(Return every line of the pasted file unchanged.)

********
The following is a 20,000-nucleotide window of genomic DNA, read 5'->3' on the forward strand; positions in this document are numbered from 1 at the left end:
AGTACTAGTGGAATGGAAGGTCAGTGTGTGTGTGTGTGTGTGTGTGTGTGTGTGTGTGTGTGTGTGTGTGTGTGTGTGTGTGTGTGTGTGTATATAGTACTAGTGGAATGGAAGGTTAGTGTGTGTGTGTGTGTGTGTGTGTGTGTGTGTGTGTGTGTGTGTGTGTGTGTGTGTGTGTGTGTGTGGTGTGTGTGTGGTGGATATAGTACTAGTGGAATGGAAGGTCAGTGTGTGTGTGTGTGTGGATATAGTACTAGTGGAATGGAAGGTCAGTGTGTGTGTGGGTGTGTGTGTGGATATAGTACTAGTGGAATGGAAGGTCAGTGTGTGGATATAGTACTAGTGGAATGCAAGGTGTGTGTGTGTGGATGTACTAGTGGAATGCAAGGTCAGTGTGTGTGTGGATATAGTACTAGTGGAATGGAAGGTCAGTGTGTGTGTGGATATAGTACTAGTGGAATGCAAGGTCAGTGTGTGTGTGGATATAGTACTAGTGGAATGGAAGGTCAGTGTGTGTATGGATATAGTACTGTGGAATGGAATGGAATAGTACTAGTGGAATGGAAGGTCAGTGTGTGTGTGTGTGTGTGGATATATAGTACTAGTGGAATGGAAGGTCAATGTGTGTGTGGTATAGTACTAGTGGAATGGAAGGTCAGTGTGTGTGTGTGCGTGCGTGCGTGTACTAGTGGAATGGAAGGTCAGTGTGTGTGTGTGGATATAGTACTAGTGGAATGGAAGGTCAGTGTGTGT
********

The following is a 20,000-nucleotide window of genomic DNA, read 5'->3' on the forward strand; positions in this document are numbered from 1 at the left end:
AGTACTAGTGGAATGGAAGGTCAGTGTGTGTGTGTGTGTGTGTGTGTGTGTGTGTGTGTGTGTGTGTGTGTGTGTGTGTGTGTGTGTGTGTATATAGTACTAGTGGAATGGAAGGTTAGTGTGTGTGTGTGTGTGTGTGTGTGTGTGTGTGTGTGTGTGTGTGTGTGTGTGTGTGTGTGTGTGTGGTGTGTGTGTGGTGGATATAGTACTAGTGGAATGGAAGGTCAGTGTGTGTGTGTGTGTGGATATAGTACTAGTGGAATGGAAGGTCAGTGTGTGTGTGGGTGTGTGTGTGGATATAGTACTAGTGGAATGGAAGGTCAGTGTGTGGATATAGTACTAGTGGAATGCAAGGTGTGTGTGTGTGGATGTACTAGTGGAATGCAAGGTCAGTGTGTGTGTGGATATAGTACTAGTGGAATGGAAGGTCAGTGTGTGTGTGGATATAGTACTAGTGGAATGCAAGGTCAGTGTGTGTGTGGATATAGTACTAGTGGAATGGAAGGTCAGTGTGTGTATGGATATAGTACTGTGGAATGGAATGGAATAGTACTAGTGGAATGGAAGGTCAGTGTGTGTGTGTGTGTGTGGATATATAGTACTAGTGGAATGGAAGGTCAATGTGTGTGTGGTATAGTACTAGTGGAATGGAAGGTCAGTGTGTGTGTGTGCGTGCGTGCGTGTACTAGTGGAATGGAAGGTCAGTGTGTGTGTGTGGATATAGTACTAGTGGAATGGAAGGTCAGTGTGTGT